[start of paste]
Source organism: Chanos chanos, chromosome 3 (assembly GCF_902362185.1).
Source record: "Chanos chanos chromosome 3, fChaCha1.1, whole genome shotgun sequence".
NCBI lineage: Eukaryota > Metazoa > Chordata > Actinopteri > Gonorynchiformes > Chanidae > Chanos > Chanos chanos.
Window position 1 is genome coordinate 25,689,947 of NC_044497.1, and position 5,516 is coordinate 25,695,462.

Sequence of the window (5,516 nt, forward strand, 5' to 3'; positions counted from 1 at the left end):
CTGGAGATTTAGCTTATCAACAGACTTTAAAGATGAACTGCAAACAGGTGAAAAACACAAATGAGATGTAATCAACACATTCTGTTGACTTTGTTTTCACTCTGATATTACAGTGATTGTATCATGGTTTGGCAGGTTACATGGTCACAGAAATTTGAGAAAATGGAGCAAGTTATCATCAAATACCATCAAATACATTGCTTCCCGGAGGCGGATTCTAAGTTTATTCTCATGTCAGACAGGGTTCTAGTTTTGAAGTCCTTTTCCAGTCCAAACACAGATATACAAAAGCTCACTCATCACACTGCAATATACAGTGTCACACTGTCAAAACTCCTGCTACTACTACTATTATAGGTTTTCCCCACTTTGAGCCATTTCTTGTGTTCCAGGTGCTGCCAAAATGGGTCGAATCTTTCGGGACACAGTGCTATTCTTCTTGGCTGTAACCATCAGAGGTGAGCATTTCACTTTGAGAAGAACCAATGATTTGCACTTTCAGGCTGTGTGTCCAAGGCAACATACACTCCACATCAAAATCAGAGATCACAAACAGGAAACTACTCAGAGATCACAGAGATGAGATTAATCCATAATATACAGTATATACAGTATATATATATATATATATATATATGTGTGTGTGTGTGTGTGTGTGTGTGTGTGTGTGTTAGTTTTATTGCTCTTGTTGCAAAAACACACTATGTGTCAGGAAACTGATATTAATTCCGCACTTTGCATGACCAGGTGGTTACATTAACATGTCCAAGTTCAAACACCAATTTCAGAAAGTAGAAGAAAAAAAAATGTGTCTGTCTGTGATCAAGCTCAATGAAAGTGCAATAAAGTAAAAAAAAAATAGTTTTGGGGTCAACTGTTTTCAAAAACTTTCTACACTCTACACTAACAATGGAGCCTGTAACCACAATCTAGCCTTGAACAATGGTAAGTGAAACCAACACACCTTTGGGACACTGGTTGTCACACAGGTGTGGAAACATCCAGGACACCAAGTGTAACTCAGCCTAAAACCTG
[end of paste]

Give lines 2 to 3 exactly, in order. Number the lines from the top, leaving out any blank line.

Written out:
Source record: "Chanos chanos chromosome 3, fChaCha1.1, whole genome shotgun sequence".
NCBI lineage: Eukaryota > Metazoa > Chordata > Actinopteri > Gonorynchiformes > Chanidae > Chanos > Chanos chanos.